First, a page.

[TriLUG] Flaking PSU?
kevin at flanagannc.net
Tue Jun 20 06:25:00 EDT 2006
It's a common thing, and I didn't mean to give you a hard time, but
rather a good conversation. It seems like you are thinking along the
right track. There's nothing like a bad experience to focus the minds
of management. ;')
I think that you'll find that you can get a fairly decent server for
much less than $3K, the pricing isn't here, but I would expect this kind
of system to be under $2K, this is likely a lot more horsepower than you
built as well.
- Use the vendor web sites language to your advantage, it's not
plagiarizing when you are using their words for the same purpose ;')
- Search out other info from non vendor sites, Mean Time Between Failure
numbers for branded servers should be out there.
- Use desktop type hardware for your test environment, I know, that's
another sales job.
- There's plenty of folks here who will be glad to help you with making
that case to management for the better gear. Perhaps we could work to
help you put together a presentation that will help set new course for
It'll take time, but you'll make progress.
Brian Henning wrote:
> That's fair, and I'll answer it honestly.
> Partly, it's due to my inexperience and shortcomings as a salesperson. At
> this point, I'm not very good at making a convincing argument for a $3,000
> machine that, on the surface, appears to do no more than a similarly-spec'ed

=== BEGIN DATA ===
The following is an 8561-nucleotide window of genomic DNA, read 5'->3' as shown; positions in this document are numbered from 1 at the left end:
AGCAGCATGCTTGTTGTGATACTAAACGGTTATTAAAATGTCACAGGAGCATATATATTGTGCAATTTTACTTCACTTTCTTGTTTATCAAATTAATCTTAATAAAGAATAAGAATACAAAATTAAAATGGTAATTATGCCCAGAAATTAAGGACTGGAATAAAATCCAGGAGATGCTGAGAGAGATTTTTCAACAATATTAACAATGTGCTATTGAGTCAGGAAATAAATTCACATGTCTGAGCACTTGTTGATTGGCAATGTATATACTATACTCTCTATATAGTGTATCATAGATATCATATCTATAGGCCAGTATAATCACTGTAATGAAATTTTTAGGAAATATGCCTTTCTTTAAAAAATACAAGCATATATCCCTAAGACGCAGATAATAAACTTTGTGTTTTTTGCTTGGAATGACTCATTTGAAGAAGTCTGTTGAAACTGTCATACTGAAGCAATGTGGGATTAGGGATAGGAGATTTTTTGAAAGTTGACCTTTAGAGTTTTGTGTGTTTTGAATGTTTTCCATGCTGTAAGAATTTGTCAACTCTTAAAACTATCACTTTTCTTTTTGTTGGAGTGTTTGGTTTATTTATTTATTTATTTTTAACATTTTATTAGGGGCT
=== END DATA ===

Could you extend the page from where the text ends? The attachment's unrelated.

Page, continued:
> $500 machine. (Yes. What I described is essentially a desktop-grade
> machine in a server case.)
> The second factor is the person to whom I have to make the sale. In this
> particular company, the concept of opportunity cost is almost unknown. If I
> spend $500 on parts, and yet end up devoting 100 hours out of the next year
> to direct service of said parts, he still feels like he's come out ahead.
> (and in fact, at my current pay scale, compared to a $3,000 capital
> investment, for those numbers he does come out quite a bit ahead,
> opportunity cost notwithstanding). In this company, for example, we buy
> Dimensions instead of Optiplexes except in the case of incentive programs
> such as UPS' Customer Technology Program. This company would rather spend
> two weeks to a month every year cyclically creating new QuickBooks company
> files and jumping through the hoops necessary to carry critical data over
> (as well as creating the headaches of tracking previous transactions) than
> put down the up-front cost of a financial system that can better handle the
> stress of a business which lives largely in the retail market (where we can
> easily have a customer list that grows by 15,000 in a year).
> Gradually the mentality of the company is changing. We now have a proper
> 2500VA UPS system in our network closet, rather than the two or three
> desktop UPSes that used to live in there. But the closet (which now houses
> six computers, the UPS, and our PBX equipment) is still being
> (ineffectively) cooled by a mildew-filled sputtery 20-year-old window-unit
> air conditioner, despite my continuing suggestions that the A/C can't keep
> up with the heat output of the equipment. It's a smallish company, with a
> strongly-entrenched small-company mentality.
> So there's the long answer. The short answer is "it's what makes the boss
> happy right now."
>> -----Original Message-----
>> From: trilug-bounces at trilug.org [mailto:trilug-bounces at trilug.org]On
>> Behalf Of Kevin Flanagan
>> Sent: Monday, June 19, 2006 7:09 PM
>> To: Triangle Linux Users Group discussion list
>> Subject: Re: [TriLUG] Flaking PSU?
>> I've got to ask the question, if you wanted a server, why didn't you
>> buy one. I don't see anything that you are doing in the system you
>> listed out that couldn't be done in a desktop. If you pay the premium
>> you get quality and service. If you add up all of the parts, and your
>> time, will you really end up saving dough over buying a "name
>> brand" server?
>> Just my $.02
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